[Geoffrey Corn is the Presidential Research Professor of Law at South Texas College of Law in Houston. His prior articles addressing war powers include: 123.]

It seems almost abundantly clear that President Obama has resolved the question of “what if” the United Nations Security Council is unwilling to authorize military action against Syria for use of chemical weapons. The U.S. will act without such authorization, unilaterally if necessary. Why? Well, we know there are numerous overt and sub rosa motives being discussed, but ultimately because of a U.S. conclusion that the UNSC has proven ineffective. To bolster the credibility of this assertion, which is obviously dubious to certain other permanent members of the Security Council and countless other states, international law experts, and observers, the President has asked Congress to endorse his planned punitive strike with express statutory authorization.

Many have hailed this decision to submit the matter to Congress as a positive manifestation of the President’s respect for the Constitution’s allocation of war powers. But in reality, while Congress may be developing what it views as an authorization to use military force, this is not exactly how the President views their effort. Instead, he, like predecessors who have also sought express statutory authority for military actions, views it much more as support for the use of military force. Just as President George H.W. Bush emphasized when he, in 1991, requested congressional authorization to use military force to implement UNSC Resolution 678 and oust Iraqi forces from Kuwait, President Obama insists that while he wants this authorization, he does not need it. Of course, President Obama assertions of ‘desire’ versus ‘necessity’ follow the pattern of all modern presidents. However, by seeking authorization, the President does seem to be assuming a greater degree of risk than had he acted on his own asserted Article II authority. Thus, ironically, while the request for authorization will enhance strategic and constitutional legitimacy should Congress support the President, the risks associated with a down vote invokes the parable that, “it is easier to seek forgiveness than ask for permission.”

So, “what if” a majority of at least one house votes against his request, preventing enactment of an AUMF?  (more…)

Syria Insta-Symposium: The Significance of Chemical Weapons Use Under International Law

by Krista Nelson

[Krista Nelson, PhD, JD, is a recent graduate of Yale Law School]

The Obama administration’s advance toward air strikes stems from the Syrian government’s alleged use of chemical weapons, but under international law does it matter if civilians are being killed with chemical weapons rather than conventional means? And how does the prohibition on chemical weapons interact with international law on the resort to force?

From the law of armed conflict (LOAC) perspective, the use of chemical weapons in Syria was not a game-changer. LOAC is concerned with harm to civilians in armed conflict, whatever the means or methods. Certain weapons are a concern largely because a) they do not distinguish between people who can be attacked and those who are off-limits, and thus they violate the principle of distinction; or b) they cause more harm than necessary to permissible targets, which is not the main issue in the present case. In Syria, the principle of distinction seems to have been thrown out the window long ago; reportedly, thousands of civilians have been killed (even directly attacked) using conventional means. Of course, LOAC does not look kindly on weapons that cause particularly gruesome harm to innocent people, but the first and foremost problem is that civilians are being attacked with any weapons at all.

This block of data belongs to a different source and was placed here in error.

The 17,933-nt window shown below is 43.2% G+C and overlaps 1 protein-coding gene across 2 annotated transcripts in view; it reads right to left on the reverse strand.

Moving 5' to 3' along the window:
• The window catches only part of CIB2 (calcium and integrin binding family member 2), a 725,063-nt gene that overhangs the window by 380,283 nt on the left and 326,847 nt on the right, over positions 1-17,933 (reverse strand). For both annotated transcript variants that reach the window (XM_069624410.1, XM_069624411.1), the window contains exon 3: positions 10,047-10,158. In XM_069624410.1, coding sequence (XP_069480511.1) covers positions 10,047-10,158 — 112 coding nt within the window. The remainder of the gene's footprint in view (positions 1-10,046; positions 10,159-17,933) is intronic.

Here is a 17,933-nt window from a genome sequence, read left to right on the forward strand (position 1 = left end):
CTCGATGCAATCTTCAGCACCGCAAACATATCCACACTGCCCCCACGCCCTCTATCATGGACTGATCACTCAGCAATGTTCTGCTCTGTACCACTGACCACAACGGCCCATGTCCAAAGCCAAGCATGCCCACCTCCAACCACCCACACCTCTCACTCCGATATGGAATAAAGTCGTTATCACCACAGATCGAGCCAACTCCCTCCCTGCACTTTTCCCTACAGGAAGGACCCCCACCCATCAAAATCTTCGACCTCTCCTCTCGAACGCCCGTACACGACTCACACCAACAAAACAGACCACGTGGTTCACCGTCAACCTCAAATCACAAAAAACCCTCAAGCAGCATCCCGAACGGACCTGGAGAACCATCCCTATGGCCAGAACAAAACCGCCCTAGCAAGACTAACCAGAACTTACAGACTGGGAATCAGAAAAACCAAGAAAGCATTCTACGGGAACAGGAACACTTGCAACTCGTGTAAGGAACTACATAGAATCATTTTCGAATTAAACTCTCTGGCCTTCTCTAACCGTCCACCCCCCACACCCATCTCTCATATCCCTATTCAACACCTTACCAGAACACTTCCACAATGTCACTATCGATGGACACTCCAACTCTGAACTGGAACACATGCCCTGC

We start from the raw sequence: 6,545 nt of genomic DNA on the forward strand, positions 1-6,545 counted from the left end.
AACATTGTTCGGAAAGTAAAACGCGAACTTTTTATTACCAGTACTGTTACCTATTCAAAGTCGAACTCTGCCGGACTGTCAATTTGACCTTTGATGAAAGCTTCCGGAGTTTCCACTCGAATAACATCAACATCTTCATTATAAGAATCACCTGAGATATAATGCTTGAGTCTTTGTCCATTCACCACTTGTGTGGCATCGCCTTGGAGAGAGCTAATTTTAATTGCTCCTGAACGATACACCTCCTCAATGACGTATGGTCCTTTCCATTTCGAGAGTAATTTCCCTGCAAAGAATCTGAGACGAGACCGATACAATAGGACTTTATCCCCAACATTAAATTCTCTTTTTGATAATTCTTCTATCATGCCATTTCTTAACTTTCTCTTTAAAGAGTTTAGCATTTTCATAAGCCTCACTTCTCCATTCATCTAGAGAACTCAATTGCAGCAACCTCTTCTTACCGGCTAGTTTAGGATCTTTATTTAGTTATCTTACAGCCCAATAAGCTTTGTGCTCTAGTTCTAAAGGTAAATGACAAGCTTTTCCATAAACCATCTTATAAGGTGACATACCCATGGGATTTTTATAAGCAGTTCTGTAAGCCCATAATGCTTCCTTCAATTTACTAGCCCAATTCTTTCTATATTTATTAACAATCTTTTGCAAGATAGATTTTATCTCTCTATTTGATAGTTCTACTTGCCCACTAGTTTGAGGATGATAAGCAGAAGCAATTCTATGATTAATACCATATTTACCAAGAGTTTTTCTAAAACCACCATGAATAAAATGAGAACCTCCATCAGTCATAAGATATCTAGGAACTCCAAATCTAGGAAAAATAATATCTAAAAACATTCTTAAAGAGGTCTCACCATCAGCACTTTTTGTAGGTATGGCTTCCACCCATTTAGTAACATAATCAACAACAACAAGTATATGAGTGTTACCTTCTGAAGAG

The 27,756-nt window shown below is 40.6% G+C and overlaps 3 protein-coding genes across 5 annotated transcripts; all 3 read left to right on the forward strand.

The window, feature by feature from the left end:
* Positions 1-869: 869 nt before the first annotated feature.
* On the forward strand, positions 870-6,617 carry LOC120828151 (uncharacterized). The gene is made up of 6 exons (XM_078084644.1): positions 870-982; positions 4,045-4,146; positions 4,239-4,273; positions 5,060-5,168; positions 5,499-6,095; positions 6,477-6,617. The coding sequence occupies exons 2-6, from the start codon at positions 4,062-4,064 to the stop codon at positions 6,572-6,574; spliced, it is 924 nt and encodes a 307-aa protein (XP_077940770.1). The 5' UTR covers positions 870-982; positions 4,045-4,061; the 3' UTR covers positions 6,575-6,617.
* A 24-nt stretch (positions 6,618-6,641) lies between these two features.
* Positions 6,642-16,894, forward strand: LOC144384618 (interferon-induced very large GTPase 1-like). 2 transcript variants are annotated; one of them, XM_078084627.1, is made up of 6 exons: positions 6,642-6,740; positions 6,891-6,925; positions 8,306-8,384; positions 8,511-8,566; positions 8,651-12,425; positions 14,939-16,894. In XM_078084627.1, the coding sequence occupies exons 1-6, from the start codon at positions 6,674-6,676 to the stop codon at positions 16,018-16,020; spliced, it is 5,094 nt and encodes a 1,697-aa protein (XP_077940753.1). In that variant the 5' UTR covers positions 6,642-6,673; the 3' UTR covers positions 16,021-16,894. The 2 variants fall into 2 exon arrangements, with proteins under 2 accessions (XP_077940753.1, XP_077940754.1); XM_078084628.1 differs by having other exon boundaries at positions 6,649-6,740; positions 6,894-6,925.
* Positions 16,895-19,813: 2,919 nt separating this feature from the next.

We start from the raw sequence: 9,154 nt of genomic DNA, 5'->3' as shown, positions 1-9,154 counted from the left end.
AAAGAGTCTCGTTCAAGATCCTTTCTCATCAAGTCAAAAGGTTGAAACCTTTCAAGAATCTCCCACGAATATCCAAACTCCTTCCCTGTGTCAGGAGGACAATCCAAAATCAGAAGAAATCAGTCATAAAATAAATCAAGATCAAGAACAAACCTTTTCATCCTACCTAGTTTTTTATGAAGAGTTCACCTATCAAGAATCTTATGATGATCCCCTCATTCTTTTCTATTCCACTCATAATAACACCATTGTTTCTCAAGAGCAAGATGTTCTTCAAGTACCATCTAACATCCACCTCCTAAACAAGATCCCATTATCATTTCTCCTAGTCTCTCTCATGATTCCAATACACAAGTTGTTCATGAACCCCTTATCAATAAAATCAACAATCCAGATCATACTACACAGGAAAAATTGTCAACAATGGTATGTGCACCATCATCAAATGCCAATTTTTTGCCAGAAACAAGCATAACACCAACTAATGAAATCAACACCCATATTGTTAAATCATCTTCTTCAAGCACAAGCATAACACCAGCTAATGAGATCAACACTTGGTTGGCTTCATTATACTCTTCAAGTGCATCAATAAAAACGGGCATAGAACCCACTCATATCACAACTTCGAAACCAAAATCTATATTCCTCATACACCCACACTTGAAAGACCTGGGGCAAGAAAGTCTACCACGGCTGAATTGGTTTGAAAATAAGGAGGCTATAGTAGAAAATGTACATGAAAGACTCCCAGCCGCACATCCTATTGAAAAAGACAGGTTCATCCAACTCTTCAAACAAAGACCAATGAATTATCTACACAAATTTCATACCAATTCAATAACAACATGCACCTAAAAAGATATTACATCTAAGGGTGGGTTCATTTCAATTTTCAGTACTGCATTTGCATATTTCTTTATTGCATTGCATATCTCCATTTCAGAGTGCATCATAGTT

By contrast, the use of chemical weapons is a critical problem under arms control law. But arms control is not just concerned with use, which is the focus of LOAC – it covers other activities like weapons development, production, stockpiling, proliferation; and it applies in peace as well as conflict. Moreover, arms control has diverse aims with respect to weapons, ranging from reducing suffering or protecting civilians in conflict to preventing conflict from breaking out in the first place and shaping balances of military power.

Current Obama administration statements draw more from arms control than LOAC, citing various concerns from the particular suffering chemical weapons caused to the proliferation of other weapons of mass destruction. The administration suggests that the use of chemical weapons links the Syrian conflict to U.S. national security interests – a claim supported with arguments that Syria’s alleged use of chemical weapons is bound up with other weapons (e.g., nuclear weapons), other actions (e.g., proliferation), and other countries (potential victims as well as perpetrators of weapons-related violations).

What arms control law does not provide is a trigger for the resort to force, the Obama administration’s preferred course of action and the main international legal controversy. Arms control provides no clear avenue around the international legal requirement of a UN Security Council resolution or a self-defense justification, neither of which the Obama administration claims to have. Indeed, one particularly relevant arms control treaty – the Chemical Weapons Convention – provides a framework for addressing non-compliance that points to multilateralism, UN Security Council participation, and conformity with international law. Chemical weapons use may be a game-changer for President Obama, but the rules of the game have not disappeared.